I first encountered the company LSA (Living Sounds Audio) in one of the high-end demo rooms at a CES show, where, to be perfectly candid, I was intrigued by the company’s motto posted on a signboard outside the room: “LSA: Designed by Ear, Verified by Science.” The message struck a resonant chord with me because, frankly, many would-be high-performance speakers sound as if they were designed the other way around, with cold, analytical CAD/CAM programs calling the shots, obviously with no clue as to what makes actual living, breathing, sounds really tick.
What I like about LSA’s approach, which the company terms “Music First Engineering,” is that it recognizes that good science is a necessary but not sufficient tool for designing very high-performance speakers. While speakers of course need to handle measurable aspects of sound reproduction well, there is no substitute for having sensitive and experienced listeners make final judgment calls—especially when it comes to assessing a speaker’s ability to reproduce difficult-to-quantify aspects of sound, such as textures, timbres, spatial presentation, and overall “feel.”
When I first saw LSA speakers, I found them attractive and well made, but perhaps just a little “generic looking,” though there was nothing generic about their sound. Over time, I’ve come to think the LSA folks understand three aspects of speaker design better than most: 1) creating smooth frequency response with neutral tonal balance, 2) integrating the outputs of mid-bass drivers and tweeters in an unusually seamless way, and 3) crafting designs that offer exceptionally good “disappearing act” imaging and 3D soundstaging. Put these qualities together and you’ve got speakers that produce a smoother, more coherent, and more complete and well-integrated sound than many of their like-priced competitors—a sound that exhibits a certain “cut from whole cloth integrity” that, in my experience, is not easy to achieve.
But two other factors also make LSA products different from better-known competitors. First, they are sensibly priced, so that they offer very good value for money. Second, they provide clearly defined and affordably priced performance upgrade paths. Allow me to explain that second point in a bit more detail. Almost all LSA speakers are offered in Standard, Signature, and Statement configurations Standard models offer, as their name suggests, the entry points to the LSA lineup, but their performance is high enough that they would likely be considered “premium” models in most other manufacturers’ product schemes. Signature models are configured much like Standard models, but incorporate significantly higher-quality (and therefore much more costly) high-end crossover parts, very high-purity internal wiring, and a shift from spun Dacron to long-fiber wool internal damping materials. Statement models go further still, replacing LSA’s traditional fabric dome tweeters with exotic ribbon tweeters, and incorporating crossover changes necessary to achieve proper integration between LSA’s dynamic mid-bass drivers and the ribbons. But here’s the unexpected twist: LSA will allow owners to trade up from one performance grade to another for just the retail price difference between models (though owners must pick up the charges to have their speakers shipped to and from the LSA factory for re-work). This strikes me as pretty generous policy, and one that ensures LSA speakers can be tweaked for higher levels of performance as owners listening tastes and preferences become more sophisticated (and demanding) over time.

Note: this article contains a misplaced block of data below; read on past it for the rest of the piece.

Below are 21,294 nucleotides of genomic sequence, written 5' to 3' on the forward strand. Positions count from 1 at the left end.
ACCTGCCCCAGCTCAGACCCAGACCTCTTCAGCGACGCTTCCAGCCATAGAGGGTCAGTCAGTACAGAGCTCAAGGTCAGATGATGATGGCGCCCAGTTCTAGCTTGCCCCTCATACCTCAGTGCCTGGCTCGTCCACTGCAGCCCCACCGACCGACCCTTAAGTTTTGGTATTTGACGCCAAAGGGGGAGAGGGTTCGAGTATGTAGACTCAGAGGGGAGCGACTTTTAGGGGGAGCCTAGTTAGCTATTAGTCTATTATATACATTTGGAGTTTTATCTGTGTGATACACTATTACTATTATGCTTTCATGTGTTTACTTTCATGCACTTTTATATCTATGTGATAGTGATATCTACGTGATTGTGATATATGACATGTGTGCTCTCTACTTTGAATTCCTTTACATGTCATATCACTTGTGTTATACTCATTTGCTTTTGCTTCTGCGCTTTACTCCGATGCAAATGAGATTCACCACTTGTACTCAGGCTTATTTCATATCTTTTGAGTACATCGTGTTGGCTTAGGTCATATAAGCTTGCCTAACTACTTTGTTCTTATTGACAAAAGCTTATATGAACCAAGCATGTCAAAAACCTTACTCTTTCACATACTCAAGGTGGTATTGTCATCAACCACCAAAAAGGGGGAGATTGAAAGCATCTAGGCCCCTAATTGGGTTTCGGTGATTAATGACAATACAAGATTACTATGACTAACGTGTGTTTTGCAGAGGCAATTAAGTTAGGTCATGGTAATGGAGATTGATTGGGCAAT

The LSA system we chose for this review uses Standard-series models throughout, and is based on a pair of 2 ½-way LSA2 Towers with rear-firing ambience drivers ($2500/pair, used as L/R mains), a 2 ½-way LSA LCR Monitor speaker ($750 each, used as the center channel), and a pair of 2-way, 4-driver LSA1OW On-Wall Monitors ($1000/pair, used as surrounds). LSA doesn’t make a subwoofer at this point, so we used one of The Perfect Vision’s reference JL Audio Fathom f112 subs during our tests, though frankly the bass extension of all three LSA speakers (and especially of the LSA2 Tower) is such that not much subwoofer support was really necessary. How did the system sound? Well, you’ll have to read the review to get the full details, but let’s just say that the results were so promising that we feel certain LSA speakers can and should become much better known options among those who care deeply about the finer aspects of sound quality.